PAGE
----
KC is the most common ectatic degeneration of the cornea12; it impairs visual acuity as it causes progressive irregular corneal astigmatism.5 Our data support that KC might be the ocular manifestation of a systemic disease in which Vit D insufficiency plays a key role. We have shown that KC remains stable over 12 months in patients supplemented with Vit D. KC has been traditionally considered an isolated ocular disease, whereas recent evidence suggests that KC is, in fact, a manifestation of a systemic disorder. Indeed, it is known that 21% to 70% of KC patients present a concomitant systemic disease, such as atopy,41,42 sleep apnea,43 mitral valve prolapse,44,45 hypothyroidism,46 or Down syndrome.47,48 Interestingly, many of these diseases are associated with Vit D insufficiency.4953 Moreover, KC typically progresses during the adolescence growth phase and has been reported to progress in pregnancy,8,5456 two conditions where Vit D deficiency is highly prevalent.5759 Finally, a systemic etiology could also explain why KC has been reported to recur after corneal transplantation, although this is still matter of discussion.6062 
Quantification of KC progression can be challenging, and no unanimous consensus has been reached on which parameters should be measured.63 In our study, we considered as the primary outcome the proportion of patients with a Kmax progression of less than 1 D during the 12-month follow-up time.6466 We found that 60% of Vit D–supplemented patients (72% of eyes) reached the primary endpoint. Interestingly, not only Kmax but also corneal thickness and BSCVA were stable at month 12. Of note, the effect on BSCVA was unexpected and is clinically relevant because it directly impacts patients’ quality of life. 
We believe that our findings show promise, as the Kmax progression rate is reported to be higher than 88% in pediatric patients.2,40,67,68 In our study, only 28% of KC eyes worsened after 12 months, which means that Vit D supplementation promoted a 65% improvement. Even though the average Kmax slightly increased after 12 months, the average change (0.2 D/y) was significantly lower than the one predicted for an adolescent patient.40 
To explain the clinical stability of KC observed in supplemented patients, we identified a possible novel mechanism by which Vit D can arrest KC progression (Fig. 7). Specifically, Vit D supplementation upregulates the expression of both its own activating enzyme CYP27A1 and VDR, which mediates Vit D biological activities. Increased availability and function of Vit D result in reduced MMP-9 levels and augmented TIMP-1 expression systemically. Consequently, collagen catabolism is inhibited, as shown by the decreased MMP-9/TIMP-1 ratio69,70 and reduced serum concentration of collagen degradation products. Our data also suggest that inflammation can have a role in the process because MMPs are upregulated by many inflammatory cytokines, which are increased in the blood and the tear fluid in KC patients.71,72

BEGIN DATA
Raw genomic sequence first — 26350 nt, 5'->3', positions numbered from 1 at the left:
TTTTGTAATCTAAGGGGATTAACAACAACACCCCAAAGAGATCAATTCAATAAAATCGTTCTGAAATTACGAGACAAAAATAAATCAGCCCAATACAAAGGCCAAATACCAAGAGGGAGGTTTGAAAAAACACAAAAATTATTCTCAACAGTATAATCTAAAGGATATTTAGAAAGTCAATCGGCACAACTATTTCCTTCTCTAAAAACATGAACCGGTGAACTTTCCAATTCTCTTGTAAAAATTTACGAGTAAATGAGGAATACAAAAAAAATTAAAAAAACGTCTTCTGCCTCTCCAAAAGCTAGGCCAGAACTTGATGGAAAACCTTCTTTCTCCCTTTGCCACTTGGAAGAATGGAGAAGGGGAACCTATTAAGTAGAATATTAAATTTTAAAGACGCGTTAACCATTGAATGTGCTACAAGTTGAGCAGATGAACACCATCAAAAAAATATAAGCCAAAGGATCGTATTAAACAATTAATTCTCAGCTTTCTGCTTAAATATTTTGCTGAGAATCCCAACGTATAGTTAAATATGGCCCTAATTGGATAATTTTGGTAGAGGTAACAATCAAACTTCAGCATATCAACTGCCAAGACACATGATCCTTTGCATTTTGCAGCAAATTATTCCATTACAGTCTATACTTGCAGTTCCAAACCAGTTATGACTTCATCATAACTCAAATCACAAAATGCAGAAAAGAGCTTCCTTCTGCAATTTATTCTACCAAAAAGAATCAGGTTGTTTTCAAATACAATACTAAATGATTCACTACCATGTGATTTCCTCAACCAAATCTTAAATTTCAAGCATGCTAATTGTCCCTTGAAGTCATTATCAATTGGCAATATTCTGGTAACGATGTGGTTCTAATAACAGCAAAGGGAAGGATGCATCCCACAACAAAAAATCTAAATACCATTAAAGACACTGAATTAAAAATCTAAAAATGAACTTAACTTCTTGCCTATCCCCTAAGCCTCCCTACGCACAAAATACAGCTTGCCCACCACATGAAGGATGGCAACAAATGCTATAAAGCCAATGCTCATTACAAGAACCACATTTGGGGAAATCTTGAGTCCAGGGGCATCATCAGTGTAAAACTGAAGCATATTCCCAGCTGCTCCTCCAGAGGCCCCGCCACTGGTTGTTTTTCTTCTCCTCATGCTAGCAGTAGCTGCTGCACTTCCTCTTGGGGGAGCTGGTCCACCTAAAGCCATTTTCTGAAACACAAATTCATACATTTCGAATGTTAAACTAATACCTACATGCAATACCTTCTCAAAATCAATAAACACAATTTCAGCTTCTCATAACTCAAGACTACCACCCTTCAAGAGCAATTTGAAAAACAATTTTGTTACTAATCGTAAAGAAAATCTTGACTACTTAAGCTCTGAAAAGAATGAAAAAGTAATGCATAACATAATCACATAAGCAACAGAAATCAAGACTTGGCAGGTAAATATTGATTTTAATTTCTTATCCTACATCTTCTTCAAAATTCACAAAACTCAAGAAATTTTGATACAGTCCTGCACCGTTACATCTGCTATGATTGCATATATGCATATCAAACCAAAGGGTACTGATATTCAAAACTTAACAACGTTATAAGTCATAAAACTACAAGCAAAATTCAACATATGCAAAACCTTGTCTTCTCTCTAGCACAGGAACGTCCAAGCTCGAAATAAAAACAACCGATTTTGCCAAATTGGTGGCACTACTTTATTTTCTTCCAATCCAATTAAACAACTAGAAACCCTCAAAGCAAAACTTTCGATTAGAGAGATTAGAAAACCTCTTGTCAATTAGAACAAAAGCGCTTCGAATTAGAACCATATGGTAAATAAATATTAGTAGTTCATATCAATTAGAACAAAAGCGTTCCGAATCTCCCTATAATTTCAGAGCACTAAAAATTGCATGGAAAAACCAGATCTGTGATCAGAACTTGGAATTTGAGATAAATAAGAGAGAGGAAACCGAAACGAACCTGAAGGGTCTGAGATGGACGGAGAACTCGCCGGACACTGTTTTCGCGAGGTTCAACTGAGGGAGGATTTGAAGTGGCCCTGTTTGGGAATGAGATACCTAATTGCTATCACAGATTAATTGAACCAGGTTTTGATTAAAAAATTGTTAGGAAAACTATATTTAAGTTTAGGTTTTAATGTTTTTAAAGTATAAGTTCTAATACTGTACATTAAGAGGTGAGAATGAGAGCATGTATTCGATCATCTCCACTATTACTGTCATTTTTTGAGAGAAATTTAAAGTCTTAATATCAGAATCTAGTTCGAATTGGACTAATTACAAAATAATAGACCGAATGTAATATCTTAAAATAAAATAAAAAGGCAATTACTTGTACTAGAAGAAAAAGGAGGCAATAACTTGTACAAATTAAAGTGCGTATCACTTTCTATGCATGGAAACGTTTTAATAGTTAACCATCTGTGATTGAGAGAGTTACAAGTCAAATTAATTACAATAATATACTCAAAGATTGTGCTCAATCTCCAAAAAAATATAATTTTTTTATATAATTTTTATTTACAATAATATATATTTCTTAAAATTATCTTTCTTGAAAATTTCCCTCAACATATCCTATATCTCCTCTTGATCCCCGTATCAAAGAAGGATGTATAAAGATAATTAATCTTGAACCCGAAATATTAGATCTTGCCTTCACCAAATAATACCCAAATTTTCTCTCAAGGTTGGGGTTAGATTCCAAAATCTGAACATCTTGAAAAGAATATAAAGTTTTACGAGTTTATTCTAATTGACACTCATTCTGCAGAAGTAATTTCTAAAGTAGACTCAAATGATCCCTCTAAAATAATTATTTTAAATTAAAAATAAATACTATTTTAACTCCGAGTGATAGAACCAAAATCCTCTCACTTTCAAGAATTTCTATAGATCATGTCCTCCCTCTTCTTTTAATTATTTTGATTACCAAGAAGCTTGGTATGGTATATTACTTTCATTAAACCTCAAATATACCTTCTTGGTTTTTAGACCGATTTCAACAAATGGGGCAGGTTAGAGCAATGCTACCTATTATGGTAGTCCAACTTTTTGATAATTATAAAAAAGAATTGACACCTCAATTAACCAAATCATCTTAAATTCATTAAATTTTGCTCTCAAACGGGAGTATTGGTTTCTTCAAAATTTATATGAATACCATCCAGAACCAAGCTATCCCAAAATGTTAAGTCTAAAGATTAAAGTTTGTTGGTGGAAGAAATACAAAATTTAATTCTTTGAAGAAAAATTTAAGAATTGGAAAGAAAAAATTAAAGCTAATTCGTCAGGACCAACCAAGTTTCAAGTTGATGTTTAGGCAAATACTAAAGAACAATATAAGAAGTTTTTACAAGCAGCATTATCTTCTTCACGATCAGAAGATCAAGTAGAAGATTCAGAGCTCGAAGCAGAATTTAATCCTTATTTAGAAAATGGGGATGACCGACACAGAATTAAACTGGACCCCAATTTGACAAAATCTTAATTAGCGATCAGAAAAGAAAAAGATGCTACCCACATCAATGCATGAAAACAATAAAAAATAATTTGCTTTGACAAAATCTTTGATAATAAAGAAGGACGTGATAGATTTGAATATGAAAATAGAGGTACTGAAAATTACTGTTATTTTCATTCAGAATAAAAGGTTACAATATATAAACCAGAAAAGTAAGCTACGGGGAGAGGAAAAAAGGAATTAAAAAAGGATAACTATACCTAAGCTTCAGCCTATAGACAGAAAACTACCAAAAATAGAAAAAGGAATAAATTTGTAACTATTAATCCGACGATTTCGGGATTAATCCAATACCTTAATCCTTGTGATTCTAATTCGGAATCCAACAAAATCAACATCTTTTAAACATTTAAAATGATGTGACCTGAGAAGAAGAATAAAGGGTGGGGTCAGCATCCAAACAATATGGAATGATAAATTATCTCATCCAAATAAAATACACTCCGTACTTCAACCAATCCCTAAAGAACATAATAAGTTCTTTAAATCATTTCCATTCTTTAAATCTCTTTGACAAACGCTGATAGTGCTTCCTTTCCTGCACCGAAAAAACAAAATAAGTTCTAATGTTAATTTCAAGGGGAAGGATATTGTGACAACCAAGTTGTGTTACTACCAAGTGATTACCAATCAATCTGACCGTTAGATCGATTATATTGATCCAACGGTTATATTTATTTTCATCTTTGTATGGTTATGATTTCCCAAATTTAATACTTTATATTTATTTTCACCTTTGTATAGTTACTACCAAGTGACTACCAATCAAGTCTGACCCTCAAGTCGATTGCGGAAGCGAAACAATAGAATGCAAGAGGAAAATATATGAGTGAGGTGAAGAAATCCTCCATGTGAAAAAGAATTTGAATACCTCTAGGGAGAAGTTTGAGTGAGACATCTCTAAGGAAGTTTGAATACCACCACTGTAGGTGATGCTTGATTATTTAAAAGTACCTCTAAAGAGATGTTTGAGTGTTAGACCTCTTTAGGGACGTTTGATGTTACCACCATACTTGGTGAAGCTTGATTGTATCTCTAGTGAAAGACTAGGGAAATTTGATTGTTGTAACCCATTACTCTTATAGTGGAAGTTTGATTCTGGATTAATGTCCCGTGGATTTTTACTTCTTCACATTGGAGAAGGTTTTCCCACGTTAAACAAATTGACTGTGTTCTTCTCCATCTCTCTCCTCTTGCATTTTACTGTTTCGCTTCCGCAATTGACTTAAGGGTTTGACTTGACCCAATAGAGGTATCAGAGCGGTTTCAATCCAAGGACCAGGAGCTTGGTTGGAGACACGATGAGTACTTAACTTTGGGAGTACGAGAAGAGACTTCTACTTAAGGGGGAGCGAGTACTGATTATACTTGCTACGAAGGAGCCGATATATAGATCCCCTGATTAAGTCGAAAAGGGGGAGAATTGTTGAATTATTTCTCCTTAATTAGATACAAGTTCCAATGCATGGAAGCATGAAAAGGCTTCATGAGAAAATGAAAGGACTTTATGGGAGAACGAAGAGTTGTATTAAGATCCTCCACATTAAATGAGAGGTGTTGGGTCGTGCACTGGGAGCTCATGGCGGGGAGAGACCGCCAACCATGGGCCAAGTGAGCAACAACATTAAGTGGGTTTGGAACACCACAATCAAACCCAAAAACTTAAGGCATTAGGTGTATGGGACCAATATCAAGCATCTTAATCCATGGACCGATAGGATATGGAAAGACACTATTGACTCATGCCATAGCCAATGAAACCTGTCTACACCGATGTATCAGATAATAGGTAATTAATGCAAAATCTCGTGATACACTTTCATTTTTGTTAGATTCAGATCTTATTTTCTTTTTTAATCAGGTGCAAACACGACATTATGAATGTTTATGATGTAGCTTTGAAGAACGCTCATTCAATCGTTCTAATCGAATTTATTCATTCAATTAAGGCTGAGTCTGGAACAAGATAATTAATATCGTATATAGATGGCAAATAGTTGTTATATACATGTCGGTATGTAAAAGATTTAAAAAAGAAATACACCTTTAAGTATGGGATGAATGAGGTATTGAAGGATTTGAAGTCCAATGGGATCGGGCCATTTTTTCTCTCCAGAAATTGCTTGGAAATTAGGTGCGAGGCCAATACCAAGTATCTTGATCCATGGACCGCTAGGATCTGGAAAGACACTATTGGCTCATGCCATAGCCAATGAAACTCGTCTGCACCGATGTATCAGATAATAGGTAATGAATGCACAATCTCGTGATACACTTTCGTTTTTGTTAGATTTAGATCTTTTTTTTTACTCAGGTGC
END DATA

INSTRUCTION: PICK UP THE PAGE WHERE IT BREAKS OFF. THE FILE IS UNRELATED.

Figure 7.
 
Vit D arrests KC progression. The increased availability of active Vit D results in the downregulation of MMP-9 levels while increasing TIMP-1 systemically. This, in turn, inhibits collagen degradation, supported by the lower levels of collagen degradation products (ICTP) observed. Additionally, Vit D halts KC progression by improving Cu availability, which would result in increased endogenous collagen CXL by LOX and antioxidant capacity by SOD.
Figure 7.
 
Vit D arrests KC progression. The increased availability of active Vit D results in the downregulation of MMP-9 levels while increasing TIMP-1 systemically. This, in turn, inhibits collagen degradation, supported by the lower levels of collagen degradation products (ICTP) observed. Additionally, Vit D halts KC progression by improving Cu availability, which would result in increased endogenous collagen CXL by LOX and antioxidant capacity by SOD.
Finally, we found that Cu metabolism is altered in KC patients. Indeed, previous evidence shows that Cu levels are reduced in these subjects.21,26 Cu is an essential cofactor for the enzyme controlling endogenous CXL (LOX)73 and the free radical scavenger SOD.7477 The activity of these enzymes is profoundly reduced in KC patients,78,79 although the reason is unclear. We report, for the first time, to the best of our knowledge, that the serum levels of the Cu carrier ceruloplasmin are largely below reference levels in KC adolescent patients. In this scenario, we found that Vit D supplementation enhances copper availability by increasing the expression of the principal Cu membrane transporter CTR1 and the chaperone CCS. Moreover, we found that VDR and LOX expression are positively correlated, suggesting that Vit D directly promotes endogenous CXL. 
In conclusion, Vit D may also control KC progression by improving Cu metabolism, which would result in increased endogenous CXL and antioxidant capacity (Fig. 7). Because there was a subgroup of patients who worsened after Vit D supplementation, we investigated whether in this group Vit D metabolism was altered. Interestingly, these patients showed lower baseline levels of cubilin—one of the membrane receptors mediating Vit D endocytosis—which remained unchanged throughout the study. On the other hand, stable patients could modulate cubilin expression based on Vit D availability. Because Vit D levels were normal and similar in both patients who were stable and those who worsened, differential cubilin expression points to reduced cellular uptake of Vit D in patients who worsened.